Dr. Steve Darwin (no relation to Charles) was crowned the 1000th Steve in the National Center for Science Education’s (NCSE) Project Steve.
The project, named in honor of Stephen Jay Gould, began as a tongue-in-cheek response to creationist lists of alleged Darwindoubting scientists. Scientists named Steve (or Steven, Stephen, Stephanie, Stefan, Stefano, Etienne, Esteban, Tapani...) are encouraged to sign up and publicly support evolution to demonstrate that even among the subset of scientists named Steve, there are thousands who confirm and support the study and teaching of evolution.
Dr. Darwin is a professor of ecology and evolutionary biology at Tulane Univ. in New Orleans as well as the director of Tulane’s herbarium, which boasts 115,000 specimens. He has authored 35 publications in the field of plant biology.
Dr. Eugene Scott, executive director of NCSE and Steve Mirsky, writer, columnist, and podcaster for Scientific American presented the award at the Improbable Research press conference, held as part of the AAAS annual meeting in Chicago. When asked what the odds were of a Darwin being named Steve #1000? “Astronomical!” says Dr. Scott.
Ode to a spell checker
Eye have a spelling chequer, It came with my Pea Sea. It plainly marques for my revue, Miss steaks aye can knot sea. Eye strike a quay and type a whirred And weight four it two say, Weather eye am wrong oar write, It shows me strait a weigh. As soon as the misses ache is maid, It nose before two long, And aye can put the error rite Its rare lea ever wrong. Eye have run this poem threw it, I am sure your pleased to no, Its letter perfect awl the weigh, My chequer tolled me sew.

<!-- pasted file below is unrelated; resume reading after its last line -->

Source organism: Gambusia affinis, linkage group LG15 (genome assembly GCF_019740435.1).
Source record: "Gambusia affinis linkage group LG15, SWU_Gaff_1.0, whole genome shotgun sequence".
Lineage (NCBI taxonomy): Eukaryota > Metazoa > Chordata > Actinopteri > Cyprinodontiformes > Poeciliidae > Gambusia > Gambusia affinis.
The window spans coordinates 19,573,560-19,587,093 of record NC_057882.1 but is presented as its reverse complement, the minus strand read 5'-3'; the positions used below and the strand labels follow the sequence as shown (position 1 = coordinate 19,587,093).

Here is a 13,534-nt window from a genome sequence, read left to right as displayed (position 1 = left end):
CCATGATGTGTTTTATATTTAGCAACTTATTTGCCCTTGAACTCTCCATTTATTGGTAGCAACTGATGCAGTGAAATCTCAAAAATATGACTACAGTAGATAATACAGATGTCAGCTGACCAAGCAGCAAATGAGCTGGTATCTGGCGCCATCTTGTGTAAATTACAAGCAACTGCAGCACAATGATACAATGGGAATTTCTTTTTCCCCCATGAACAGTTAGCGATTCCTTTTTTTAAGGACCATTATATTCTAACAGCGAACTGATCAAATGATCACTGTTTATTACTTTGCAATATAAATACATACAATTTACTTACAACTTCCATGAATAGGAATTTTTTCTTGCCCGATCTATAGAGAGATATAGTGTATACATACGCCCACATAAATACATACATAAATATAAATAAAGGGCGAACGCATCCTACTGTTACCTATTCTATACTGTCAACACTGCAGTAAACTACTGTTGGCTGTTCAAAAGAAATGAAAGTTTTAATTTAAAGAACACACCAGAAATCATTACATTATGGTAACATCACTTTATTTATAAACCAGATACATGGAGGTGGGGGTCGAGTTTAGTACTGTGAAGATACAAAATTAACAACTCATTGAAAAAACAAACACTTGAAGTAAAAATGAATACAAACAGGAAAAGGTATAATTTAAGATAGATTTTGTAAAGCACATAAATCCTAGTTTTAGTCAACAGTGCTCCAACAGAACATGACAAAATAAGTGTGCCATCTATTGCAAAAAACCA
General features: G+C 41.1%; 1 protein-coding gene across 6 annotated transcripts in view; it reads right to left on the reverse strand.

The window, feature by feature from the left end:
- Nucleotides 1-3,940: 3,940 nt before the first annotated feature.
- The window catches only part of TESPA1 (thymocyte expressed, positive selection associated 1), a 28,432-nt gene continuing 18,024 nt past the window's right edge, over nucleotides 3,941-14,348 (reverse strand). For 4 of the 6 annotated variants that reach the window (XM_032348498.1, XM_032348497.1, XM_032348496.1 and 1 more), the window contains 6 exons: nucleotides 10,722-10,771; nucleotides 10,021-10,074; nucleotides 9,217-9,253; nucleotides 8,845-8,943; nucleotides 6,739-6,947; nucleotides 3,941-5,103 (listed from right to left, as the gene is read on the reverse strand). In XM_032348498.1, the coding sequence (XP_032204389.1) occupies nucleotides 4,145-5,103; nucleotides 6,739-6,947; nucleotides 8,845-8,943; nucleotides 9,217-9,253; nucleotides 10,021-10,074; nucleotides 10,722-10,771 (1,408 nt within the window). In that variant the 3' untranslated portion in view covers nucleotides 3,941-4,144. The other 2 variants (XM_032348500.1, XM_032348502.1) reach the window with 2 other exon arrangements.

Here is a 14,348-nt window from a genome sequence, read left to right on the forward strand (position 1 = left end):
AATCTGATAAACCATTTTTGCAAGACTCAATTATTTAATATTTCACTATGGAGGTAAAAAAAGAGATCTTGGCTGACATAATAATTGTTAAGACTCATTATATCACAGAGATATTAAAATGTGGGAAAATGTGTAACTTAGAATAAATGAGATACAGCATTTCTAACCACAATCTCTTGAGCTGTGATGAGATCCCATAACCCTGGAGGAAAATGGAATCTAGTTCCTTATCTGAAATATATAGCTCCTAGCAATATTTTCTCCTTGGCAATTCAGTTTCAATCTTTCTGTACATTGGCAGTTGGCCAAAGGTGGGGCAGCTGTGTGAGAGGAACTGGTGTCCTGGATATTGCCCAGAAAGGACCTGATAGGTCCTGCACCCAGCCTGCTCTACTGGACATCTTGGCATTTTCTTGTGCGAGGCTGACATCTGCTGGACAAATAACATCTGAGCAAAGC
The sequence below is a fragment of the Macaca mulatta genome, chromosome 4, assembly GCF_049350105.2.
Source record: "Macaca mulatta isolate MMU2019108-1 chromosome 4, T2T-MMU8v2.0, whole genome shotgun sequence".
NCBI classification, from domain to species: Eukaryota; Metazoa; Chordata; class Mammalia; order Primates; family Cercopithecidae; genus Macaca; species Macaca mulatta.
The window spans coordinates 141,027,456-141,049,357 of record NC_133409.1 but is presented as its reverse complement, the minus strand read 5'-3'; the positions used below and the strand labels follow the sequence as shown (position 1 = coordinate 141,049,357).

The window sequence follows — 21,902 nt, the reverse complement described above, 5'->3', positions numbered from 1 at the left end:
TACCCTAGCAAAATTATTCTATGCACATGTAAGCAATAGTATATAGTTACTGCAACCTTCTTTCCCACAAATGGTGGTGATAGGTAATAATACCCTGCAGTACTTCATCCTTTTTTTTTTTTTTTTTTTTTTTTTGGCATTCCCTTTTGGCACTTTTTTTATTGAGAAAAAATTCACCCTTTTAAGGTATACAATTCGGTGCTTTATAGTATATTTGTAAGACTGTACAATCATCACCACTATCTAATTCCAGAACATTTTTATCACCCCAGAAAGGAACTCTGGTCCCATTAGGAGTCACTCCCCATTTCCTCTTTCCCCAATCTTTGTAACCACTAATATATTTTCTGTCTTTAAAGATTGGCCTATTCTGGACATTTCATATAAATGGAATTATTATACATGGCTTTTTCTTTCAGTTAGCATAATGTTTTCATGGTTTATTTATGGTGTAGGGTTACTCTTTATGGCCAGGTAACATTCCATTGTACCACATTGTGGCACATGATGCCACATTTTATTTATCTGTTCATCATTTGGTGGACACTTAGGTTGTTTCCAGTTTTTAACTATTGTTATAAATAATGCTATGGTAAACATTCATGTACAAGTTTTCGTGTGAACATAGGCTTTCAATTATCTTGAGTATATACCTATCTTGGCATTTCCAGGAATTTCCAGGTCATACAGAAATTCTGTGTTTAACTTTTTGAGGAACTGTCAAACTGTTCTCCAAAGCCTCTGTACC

Multimedia engineering exhibit
“Because Dreams Need Doing,” is an interactive multimedia exhibit designed to spark interest in engineering among elementary school children. Purdue University’s College of Engineering dedicated the exhibit, located in the Neil Armstrong Hall of Engineering.
The 2,000-sq-ft exhibit’s state-of-the-art media technology emphasizes the role of engineering in addressing society’s challenges. Interactive elements, special effects, video, audio and text cover health, energy, environment, and space.
The John Deere Foundation funded the exhibit with a $1 million grant. “With this exhibit, we will convey the message that engineers make a difference in the world,” said Leah Jamieson, the John A. Edwardson dean of the College of Engineing. “We hope to join the National Academy in inspiring young people to think of engineering as a career where they can realize their dreams.”
To help mechanical-engineering students gain real-world knowledge of sheet-metal fabrication, Airtronics Metal Products Inc., San Jose, has established an educational outreach program with San Jose State Univ. The program includes both in-classroom instruction and on-site tours at Airtronics’ manufacturing plant. An engineering project is also planned for early 2009 and Airtronics plans to offer select internships for eligible students.
Fred Barez, professor and chair of the Mechanical & Aerospace Engineering Dept. at San Jose State Univ. says, “We welcome every opportunity for our students to gain practical, hands-on, industry-relevant skills. Sheet-metal technology is a key component of many hightech products manufactured right here in Silicon Valley.”
According to Airtronics CEO and president Jeff Burke, “Any mechanical engineer who wants to work in the (Silicon) Valley would do well to gain experience in a sheet-metal company. Knowing how material responds to various processes would be an asset on their resume.” Every chip and computer manufacturer uses sheet-metal housings, enclosures, networking chassis, subassemblies, etc., for its products.
An expansion of the program is planned for 2009 with classroom presentations, plant tours, internship opportunities, and even a design project.